International Labour Organization 99th Session of the International Labour Conference address by Hon Gamini Lokuge Minister of Labour Relations and Productivity Promotions Sri Lanka on 10th June 2010 Geneva
On behalf of the government and the delegation of Sri Lanka, let me congratulate you and the Vice Presidents on your election to preside over the 99th session of the International Labour Conference.
We are meeting again one year after adopting the historic Global Jobs Pact which provided a framework and a resource of practical policies for the multilateral system, governments, workers and employers to recover from the crisis. I believe, it is timely to review the progress made in the implementation of the Global Jobs Pact. In this context, I commend the Report of the Director General entitled “Recovering and Growth with Decent Work”, and value highlighting the areas to be focused on crisis response and the way forward to a more stronger, more sustainable and equitable development.
Compared to most of the countries, Sri Lanka has been affected marginally by the crisis. The Director General’s Report has classified Sri Lanka among the countries which had “slight but positive GDP growth, and in terms of employment, a slight or moderate increase in unemployment rate” during the financial crisis.
Despite an almost thirty year civil war, the Asian Tsunami in 2004, and the recent financial crisis, during the past four years, Sri Lanka has recorded an average economic growth of about 5 percent per annum.
The success is due to the people-focused polices adopted by the government of His Excellency Mahinda Rajapakse, President of Sri Lanka. The “Mahinda Chinthanaya”, the ten year national development strategy of the government, demonstrates the government’s commitment in achieving multiple goals of rapid economic growth, employment generation, reduction of poverty accompanied by re-distributive justice, regionally balanced development, and environmental sustainability.
The recent UNDP Human Development Report 2009 shows that Sri Lanka has made considerable progress in alleviating poverty. During the last five years, poverty has dropped from 23 percent to 15 per cent. The latest MDG data indicates that the country is well on track to achieving the goal of eradicating extreme poverty by 2015 deadline.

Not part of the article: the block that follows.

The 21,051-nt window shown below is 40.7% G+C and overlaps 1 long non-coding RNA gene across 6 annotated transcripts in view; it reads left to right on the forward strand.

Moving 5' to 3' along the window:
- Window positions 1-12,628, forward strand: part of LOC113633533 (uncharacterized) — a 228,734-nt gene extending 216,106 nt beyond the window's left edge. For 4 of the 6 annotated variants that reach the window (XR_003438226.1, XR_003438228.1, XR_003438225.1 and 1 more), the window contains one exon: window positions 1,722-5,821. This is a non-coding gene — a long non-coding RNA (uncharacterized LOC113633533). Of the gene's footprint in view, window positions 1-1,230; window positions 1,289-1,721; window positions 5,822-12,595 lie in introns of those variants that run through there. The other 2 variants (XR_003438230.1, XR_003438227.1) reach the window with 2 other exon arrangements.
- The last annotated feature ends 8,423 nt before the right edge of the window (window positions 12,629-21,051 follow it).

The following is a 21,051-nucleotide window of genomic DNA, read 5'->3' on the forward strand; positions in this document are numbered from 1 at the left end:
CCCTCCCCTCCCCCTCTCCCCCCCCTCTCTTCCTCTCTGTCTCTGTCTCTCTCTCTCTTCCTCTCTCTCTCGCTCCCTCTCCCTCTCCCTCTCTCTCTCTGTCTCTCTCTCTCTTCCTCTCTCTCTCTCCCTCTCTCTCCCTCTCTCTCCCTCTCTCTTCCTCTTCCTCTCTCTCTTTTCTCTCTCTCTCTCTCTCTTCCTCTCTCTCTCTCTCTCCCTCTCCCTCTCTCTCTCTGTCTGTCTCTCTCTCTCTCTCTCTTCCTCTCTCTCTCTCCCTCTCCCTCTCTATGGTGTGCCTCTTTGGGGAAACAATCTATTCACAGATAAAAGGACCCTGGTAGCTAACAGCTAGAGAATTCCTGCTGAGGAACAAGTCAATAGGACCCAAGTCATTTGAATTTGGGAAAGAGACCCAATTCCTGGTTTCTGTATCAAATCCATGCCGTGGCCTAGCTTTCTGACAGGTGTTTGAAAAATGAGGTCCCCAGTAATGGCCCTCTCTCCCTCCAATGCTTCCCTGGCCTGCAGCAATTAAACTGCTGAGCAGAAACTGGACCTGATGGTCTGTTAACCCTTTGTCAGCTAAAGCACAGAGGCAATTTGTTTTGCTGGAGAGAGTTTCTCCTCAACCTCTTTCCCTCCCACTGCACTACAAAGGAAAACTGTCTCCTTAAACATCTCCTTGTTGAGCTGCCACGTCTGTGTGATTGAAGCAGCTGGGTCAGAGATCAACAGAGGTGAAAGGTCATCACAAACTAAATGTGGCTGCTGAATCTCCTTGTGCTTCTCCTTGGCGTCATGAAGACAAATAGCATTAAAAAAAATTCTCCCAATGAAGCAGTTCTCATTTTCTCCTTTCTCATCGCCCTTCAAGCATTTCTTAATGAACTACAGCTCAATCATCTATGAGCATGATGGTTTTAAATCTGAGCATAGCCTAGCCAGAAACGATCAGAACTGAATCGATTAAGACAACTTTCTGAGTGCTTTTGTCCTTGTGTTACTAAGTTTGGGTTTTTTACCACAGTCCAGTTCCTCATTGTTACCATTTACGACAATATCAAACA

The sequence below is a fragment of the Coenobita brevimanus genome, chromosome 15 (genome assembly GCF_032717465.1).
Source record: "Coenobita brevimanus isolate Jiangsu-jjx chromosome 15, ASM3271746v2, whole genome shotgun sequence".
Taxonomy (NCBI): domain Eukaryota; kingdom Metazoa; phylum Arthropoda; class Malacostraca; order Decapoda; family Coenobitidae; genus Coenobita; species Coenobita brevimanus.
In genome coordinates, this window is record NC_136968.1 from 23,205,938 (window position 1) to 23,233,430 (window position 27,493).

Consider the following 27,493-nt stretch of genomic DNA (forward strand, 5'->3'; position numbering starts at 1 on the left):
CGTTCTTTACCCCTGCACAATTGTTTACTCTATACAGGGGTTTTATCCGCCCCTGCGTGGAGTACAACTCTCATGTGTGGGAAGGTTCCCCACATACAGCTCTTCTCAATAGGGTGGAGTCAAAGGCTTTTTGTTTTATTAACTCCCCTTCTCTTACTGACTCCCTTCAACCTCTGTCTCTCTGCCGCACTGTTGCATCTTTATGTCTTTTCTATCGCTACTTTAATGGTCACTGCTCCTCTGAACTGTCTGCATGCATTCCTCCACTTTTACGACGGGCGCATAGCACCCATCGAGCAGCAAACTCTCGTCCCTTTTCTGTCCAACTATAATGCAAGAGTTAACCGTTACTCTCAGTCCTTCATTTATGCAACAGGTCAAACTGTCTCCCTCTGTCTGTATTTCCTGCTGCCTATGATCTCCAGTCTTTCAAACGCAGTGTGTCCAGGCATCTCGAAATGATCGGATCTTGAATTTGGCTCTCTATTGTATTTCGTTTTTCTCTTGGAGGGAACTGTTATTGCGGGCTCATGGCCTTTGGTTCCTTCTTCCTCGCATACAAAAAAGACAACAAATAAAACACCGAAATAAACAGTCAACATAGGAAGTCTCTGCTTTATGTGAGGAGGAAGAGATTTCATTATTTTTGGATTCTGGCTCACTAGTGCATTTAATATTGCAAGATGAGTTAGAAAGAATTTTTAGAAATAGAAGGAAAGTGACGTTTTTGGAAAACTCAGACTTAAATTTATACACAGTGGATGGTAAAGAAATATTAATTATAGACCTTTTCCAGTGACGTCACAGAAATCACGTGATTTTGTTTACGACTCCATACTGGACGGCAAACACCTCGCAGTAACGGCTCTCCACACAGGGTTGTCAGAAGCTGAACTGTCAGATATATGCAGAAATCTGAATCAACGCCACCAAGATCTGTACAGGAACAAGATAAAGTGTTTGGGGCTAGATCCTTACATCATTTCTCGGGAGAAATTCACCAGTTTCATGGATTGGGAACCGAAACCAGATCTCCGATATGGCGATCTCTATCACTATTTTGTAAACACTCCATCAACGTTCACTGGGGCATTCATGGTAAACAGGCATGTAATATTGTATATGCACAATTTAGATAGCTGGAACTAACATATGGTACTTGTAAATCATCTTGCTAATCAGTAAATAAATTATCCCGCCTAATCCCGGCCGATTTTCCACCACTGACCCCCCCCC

With the positive sentiments of the global business community coupled with gradual returning of Northern and Eastern Provinces affected by a thirty year war to its economic activities, and the economy entering into a low inflation and low interest rate regime through positive macro economic policies, Sri Lanka has begun to show much prospects, and stimulus to economic activities.
We have learnt that the impact of the global economic crisis or any other disaster is likely to be a painful reminder for the poor unless reforms are made to the social protection sector.
Setting up unemployment benefit schemes, consolidating existing social security systems, increasing coverage to certain segments of workers, enhancing the effectiveness of the existing safety-net schemes are some of the important areas to be addressed in our crisis responses as well as promoting decent work in the country. In this context, as a first measure, I hope to introduce a pension scheme to the members of the Employees Provident Fund using a minimum share of their contributions in order to ensure receipt of a regular income when the workers are out of employment.
In spite of all our efforts and achievements in social and economic development, Sri Lanka cannot be complacent with what has been achieved in terms of sustainable development. However, in all our achievements the support and cooperation received from our social partners should be commended.
The role played by the social partners during the financial crisis endorses the view expressed by the ILO Director General in his Report, that social dialogue is a key to achieve sustainable recovery.
In conclusion, I wish to endorse fully that the ILO Declaration on Social Justice for Fair Globalization would be an effective tool to guide the policies and actions of the member countries, as well as the ILO. In this context, we think that the ILO should enhance its capacity and become more innovative in their approach.